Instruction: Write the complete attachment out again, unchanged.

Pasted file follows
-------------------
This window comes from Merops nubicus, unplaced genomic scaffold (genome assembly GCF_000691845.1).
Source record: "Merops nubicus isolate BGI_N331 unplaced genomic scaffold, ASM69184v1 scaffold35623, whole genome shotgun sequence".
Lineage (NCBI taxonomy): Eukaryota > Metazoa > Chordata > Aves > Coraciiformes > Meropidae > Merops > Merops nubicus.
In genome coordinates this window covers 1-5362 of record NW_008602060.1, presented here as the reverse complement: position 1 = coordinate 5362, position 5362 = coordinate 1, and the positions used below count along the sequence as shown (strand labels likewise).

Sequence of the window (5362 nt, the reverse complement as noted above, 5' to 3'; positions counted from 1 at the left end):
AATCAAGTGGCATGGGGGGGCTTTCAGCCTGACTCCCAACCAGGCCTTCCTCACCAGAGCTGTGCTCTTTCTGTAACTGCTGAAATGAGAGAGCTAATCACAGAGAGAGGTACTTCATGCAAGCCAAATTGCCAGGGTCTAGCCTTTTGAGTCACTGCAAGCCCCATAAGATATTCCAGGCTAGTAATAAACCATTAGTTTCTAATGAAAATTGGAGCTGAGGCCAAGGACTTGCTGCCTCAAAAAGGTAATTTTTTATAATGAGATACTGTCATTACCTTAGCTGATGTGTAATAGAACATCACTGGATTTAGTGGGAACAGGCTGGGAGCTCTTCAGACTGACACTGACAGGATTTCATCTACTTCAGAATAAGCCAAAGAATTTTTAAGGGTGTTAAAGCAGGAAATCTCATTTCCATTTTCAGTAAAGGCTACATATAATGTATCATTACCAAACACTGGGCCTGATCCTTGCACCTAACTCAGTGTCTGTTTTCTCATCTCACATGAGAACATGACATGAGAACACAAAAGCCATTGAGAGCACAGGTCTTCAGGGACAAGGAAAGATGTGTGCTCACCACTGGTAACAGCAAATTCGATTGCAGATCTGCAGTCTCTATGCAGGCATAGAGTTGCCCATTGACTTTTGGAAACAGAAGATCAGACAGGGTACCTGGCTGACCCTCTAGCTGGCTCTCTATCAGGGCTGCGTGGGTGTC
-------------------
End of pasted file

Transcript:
This window comes from Merops nubicus, unplaced genomic scaffold (genome assembly GCF_000691845.1).
Source record: "Merops nubicus isolate BGI_N331 unplaced genomic scaffold, ASM69184v1 scaffold35623, whole genome shotgun sequence".
Lineage (NCBI taxonomy): Eukaryota > Metazoa > Chordata > Aves > Coraciiformes > Meropidae > Merops > Merops nubicus.
In genome coordinates this window covers 1-5362 of record NW_008602060.1, presented here as the reverse complement: position 1 = coordinate 5362, position 5362 = coordinate 1, and the positions used below count along the sequence as shown (strand labels likewise).

Sequence of the window (5362 nt, the reverse complement as noted above, 5' to 3'; positions counted from 1 at the left end):
AATCAAGTGGCATGGGGGGGCTTTCAGCCTGACTCCCAACCAGGCCTTCCTCACCAGAGCTGTGCTCTTTCTGTAACTGCTGAAATGAGAGAGCTAATCACAGAGAGAGGTACTTCATGCAAGCCAAATTGCCAGGGTCTAGCCTTTTGAGTCACTGCAAGCCCCATAAGATATTCCAGGCTAGTAATAAACCATTAGTTTCTAATGAAAATTGGAGCTGAGGCCAAGGACTTGCTGCCTCAAAAAGGTAATTTTTTATAATGAGATACTGTCATTACCTTAGCTGATGTGTAATAGAACATCACTGGATTTAGTGGGAACAGGCTGGGAGCTCTTCAGACTGACACTGACAGGATTTCATCTACTTCAGAATAAGCCAAAGAATTTTTAAGGGTGTTAAAGCAGGAAATCTCATTTCCATTTTCAGTAAAGGCTACATATAATGTATCATTACCAAACACTGGGCCTGATCCTTGCACCTAACTCAGTGTCTGTTTTCTCATCTCACATGAGAACATGACATGAGAACACAAAAGCCATTGAGAGCACAGGTCTTCAGGGACAAGGAAAGATGTGTGCTCACCACTGGTAACAGCAAATTCGATTGCAGATCTGCAGTCTCTATGCAGGCATAGAGTTGCCCATTGACTTTTGGAAACAGAAGATCAGACAGGGTACCTGGCTGACCCTCTAGCTGGCTCTCTATCAGGGCTGCGTGGGTGTC